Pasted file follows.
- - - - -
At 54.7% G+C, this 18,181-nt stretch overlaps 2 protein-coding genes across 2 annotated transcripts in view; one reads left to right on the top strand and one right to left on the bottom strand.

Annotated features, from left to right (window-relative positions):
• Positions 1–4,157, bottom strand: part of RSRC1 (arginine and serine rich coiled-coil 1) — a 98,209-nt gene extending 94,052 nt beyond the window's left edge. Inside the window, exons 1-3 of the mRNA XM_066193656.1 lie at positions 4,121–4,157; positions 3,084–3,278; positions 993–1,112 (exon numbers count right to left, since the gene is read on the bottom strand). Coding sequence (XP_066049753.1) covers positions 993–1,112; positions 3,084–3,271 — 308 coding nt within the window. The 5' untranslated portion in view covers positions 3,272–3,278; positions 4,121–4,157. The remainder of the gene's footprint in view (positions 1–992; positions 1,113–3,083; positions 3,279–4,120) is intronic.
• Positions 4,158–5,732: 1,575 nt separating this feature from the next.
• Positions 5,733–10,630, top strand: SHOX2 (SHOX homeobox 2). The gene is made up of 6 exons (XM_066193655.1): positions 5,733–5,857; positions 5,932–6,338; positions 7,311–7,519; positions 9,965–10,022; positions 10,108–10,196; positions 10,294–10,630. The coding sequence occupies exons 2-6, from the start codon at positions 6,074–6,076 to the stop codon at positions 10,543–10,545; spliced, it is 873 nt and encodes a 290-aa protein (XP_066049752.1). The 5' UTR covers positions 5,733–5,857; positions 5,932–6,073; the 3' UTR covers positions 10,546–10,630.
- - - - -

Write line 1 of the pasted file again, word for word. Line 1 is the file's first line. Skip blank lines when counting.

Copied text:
At 54.7% G+C, this 18,181-nt stretch overlaps 2 protein-coding genes across 2 annotated transcripts in view; one reads left to right on the top strand and one right to left on the bottom strand.